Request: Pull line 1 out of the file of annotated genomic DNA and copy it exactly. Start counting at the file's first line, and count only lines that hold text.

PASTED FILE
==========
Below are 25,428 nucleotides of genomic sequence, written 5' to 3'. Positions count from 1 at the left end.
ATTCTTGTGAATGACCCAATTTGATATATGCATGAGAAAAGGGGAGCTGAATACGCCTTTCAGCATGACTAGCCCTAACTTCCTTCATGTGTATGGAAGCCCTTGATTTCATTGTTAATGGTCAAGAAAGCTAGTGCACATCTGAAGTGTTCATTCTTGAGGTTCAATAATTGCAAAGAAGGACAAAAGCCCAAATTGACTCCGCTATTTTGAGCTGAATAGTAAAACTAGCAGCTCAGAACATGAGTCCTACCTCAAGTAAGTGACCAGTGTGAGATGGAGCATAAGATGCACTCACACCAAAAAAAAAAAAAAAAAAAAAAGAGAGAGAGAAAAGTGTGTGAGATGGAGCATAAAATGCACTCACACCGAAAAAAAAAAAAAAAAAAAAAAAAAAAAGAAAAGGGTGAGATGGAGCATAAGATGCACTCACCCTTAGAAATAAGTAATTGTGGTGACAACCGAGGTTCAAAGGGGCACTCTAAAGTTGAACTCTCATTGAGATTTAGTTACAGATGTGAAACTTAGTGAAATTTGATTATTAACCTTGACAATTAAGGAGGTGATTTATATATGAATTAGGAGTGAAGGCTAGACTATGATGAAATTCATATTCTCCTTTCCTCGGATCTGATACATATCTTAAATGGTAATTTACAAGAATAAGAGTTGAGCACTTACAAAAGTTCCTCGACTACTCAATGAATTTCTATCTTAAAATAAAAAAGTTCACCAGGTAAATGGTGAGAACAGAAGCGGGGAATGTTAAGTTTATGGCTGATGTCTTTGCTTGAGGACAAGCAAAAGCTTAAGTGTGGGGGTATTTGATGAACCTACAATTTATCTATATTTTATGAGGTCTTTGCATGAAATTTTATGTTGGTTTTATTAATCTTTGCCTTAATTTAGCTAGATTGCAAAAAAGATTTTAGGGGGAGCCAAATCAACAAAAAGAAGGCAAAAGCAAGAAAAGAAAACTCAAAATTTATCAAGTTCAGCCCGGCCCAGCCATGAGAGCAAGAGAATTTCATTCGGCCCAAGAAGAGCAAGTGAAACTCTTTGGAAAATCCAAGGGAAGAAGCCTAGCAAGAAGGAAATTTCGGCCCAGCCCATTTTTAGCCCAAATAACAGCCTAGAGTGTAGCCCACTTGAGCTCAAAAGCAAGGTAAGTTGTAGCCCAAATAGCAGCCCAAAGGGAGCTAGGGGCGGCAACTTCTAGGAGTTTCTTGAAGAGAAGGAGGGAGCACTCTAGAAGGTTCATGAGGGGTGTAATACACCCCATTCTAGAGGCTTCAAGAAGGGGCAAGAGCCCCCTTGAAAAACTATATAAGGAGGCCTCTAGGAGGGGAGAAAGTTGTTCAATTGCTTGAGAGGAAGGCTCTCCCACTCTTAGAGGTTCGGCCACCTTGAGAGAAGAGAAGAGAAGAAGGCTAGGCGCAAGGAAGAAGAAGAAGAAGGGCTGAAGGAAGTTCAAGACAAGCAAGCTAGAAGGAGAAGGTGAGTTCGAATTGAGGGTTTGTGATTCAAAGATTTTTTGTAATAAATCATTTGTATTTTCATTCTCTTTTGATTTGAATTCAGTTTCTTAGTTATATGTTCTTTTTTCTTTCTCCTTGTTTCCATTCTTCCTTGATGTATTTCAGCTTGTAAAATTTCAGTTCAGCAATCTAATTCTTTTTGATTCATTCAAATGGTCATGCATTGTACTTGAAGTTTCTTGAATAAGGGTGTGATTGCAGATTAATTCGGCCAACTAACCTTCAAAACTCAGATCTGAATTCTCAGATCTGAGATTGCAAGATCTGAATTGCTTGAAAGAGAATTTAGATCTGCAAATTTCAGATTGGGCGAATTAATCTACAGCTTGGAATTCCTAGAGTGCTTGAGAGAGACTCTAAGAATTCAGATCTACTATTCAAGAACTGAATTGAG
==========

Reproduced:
Below are 25,428 nucleotides of genomic sequence, written 5' to 3'. Positions count from 1 at the left end.